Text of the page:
NY Attorney General Warns Three Crypto Exchanges May Be Breaking the Law

Marco Green
September 20, 2018

A number of cryptocurrency exchanges lack basic consumer protections and are vulnerable to exploitation by market manipulators, the NY attorney general's office said in a report Tuesday. Based on this investigation, the OAG referred Binance, Gate.io, and Kraken to the Department of Financial Services for potential violation of New York's virtual currency regulations.

The state launched its Virtual Markets Integrity Initiative in April this year, asking 13 platforms to voluntarily share information about their practices, including internal controls and safeguards against market manipulation and fraud. Interestingly enough, the aforementioned exchanges had refused to provide information to regulators on a previous date, which might have led to the filing of this potentially incriminating report.

In a statement that came alongside the report, Underwood drew attention to why this move was necessary, noting that citizens of New York state "deserve basic transparency and accountability" while investing, whether it be via a cryptocurrency platform or something as established as the New York Stock Exchange or Nasdaq markets.

Kraken, the only one of the four based in the USA, was the most vociferous in its refusal to respond to the inquiry, calling the initial request "ill-prepared" and "an overly broad fishing expedition that asks questions irrelevant to the stated objective and misses obvious questions that actually would be helpful".

The cryptocurrency bitcoin has a problem as old as money itself-theft.

The attorney general concludes the report with a list of eight questions that exchanges should be able to confidently answer.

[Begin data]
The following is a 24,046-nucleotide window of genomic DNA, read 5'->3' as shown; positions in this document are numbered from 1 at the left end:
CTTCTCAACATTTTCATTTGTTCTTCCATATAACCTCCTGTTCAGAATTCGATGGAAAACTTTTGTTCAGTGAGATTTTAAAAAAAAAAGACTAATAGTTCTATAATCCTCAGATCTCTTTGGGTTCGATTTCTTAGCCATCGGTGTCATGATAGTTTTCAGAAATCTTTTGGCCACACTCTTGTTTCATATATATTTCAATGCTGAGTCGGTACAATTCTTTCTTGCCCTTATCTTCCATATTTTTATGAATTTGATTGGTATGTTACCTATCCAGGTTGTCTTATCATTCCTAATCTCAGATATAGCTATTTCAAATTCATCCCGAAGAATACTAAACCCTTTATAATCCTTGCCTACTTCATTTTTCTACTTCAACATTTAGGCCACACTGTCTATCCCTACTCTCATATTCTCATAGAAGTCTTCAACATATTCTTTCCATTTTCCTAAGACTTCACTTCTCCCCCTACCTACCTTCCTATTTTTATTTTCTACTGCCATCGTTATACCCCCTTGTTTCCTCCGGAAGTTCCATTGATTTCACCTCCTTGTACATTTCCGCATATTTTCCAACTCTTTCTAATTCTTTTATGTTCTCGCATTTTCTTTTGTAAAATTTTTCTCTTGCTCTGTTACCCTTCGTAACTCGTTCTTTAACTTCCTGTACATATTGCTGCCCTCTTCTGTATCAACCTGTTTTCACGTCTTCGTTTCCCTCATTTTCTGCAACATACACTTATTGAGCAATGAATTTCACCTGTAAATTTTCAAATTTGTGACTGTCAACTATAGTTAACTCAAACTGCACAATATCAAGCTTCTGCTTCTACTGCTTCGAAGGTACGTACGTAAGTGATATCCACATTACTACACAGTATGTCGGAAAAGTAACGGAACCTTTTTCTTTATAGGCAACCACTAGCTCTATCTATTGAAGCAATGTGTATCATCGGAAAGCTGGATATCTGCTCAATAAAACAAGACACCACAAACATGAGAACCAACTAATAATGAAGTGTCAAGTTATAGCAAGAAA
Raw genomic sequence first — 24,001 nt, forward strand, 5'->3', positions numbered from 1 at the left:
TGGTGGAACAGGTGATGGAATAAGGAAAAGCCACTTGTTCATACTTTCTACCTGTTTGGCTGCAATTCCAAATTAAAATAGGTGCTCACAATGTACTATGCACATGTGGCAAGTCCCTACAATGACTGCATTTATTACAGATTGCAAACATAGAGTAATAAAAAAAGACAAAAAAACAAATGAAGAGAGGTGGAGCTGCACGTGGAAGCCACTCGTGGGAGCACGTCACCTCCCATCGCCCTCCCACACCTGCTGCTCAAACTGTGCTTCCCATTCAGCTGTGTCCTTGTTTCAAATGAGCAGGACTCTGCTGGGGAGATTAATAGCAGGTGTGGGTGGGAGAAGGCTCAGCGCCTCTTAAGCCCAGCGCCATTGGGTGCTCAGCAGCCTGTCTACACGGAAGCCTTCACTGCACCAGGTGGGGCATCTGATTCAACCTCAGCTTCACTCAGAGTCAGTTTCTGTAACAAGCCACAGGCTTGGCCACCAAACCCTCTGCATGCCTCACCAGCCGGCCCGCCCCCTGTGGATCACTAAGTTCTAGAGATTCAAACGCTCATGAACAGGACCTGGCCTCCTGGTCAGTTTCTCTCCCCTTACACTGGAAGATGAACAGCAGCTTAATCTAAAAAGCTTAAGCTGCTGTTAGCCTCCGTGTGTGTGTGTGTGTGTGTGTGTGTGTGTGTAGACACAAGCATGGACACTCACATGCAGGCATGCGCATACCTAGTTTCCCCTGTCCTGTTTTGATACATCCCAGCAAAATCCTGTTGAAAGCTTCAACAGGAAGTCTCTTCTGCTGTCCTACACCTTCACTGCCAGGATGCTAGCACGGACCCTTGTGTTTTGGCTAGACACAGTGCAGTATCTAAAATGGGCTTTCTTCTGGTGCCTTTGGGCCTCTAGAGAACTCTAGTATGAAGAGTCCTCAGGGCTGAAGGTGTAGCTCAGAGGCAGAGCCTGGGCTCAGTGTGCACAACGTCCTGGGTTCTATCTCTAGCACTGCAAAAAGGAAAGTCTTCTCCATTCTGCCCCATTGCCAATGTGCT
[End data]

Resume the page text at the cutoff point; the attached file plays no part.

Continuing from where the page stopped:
First, exchanges dabble in several lines of business that would normally be carefully monitored in a traditional trading environment.

"Each role has a markedly different set of incentives, introducing substantial potential for conflicts between the interests of the platform, platform insiders and platform customers", the report states.

"Most platforms seem to cater to professional, automated traders, with many venues offering special pricing and other features to such traders, leaving retail customers at a disadvantage", the report said. "A platform can not take action to protect customers from market manipulation and other abuses if it is not aware of those practices in the first place".

Lastly, protections for consumer funds, the report said, "are often limited or illusory". Some exchanges also allow their own employees to hold and trade on their own or competing platforms. "That makes it hard or impossible to confirm whether platforms are responsibly holding their customers' virtual assets as claimed".

The study also found that "trading platforms lack a consistent and transparent approach to independently auditing the virtual currency purportedly in their possession", making it "difficult or impossible" to confirm that the exchanges are responsibly holding customer accounts.

"Customers would do well to avoid platforms that can not satisfactorily answer the question posed in this report", it said.

Other reports by Click Lancashire

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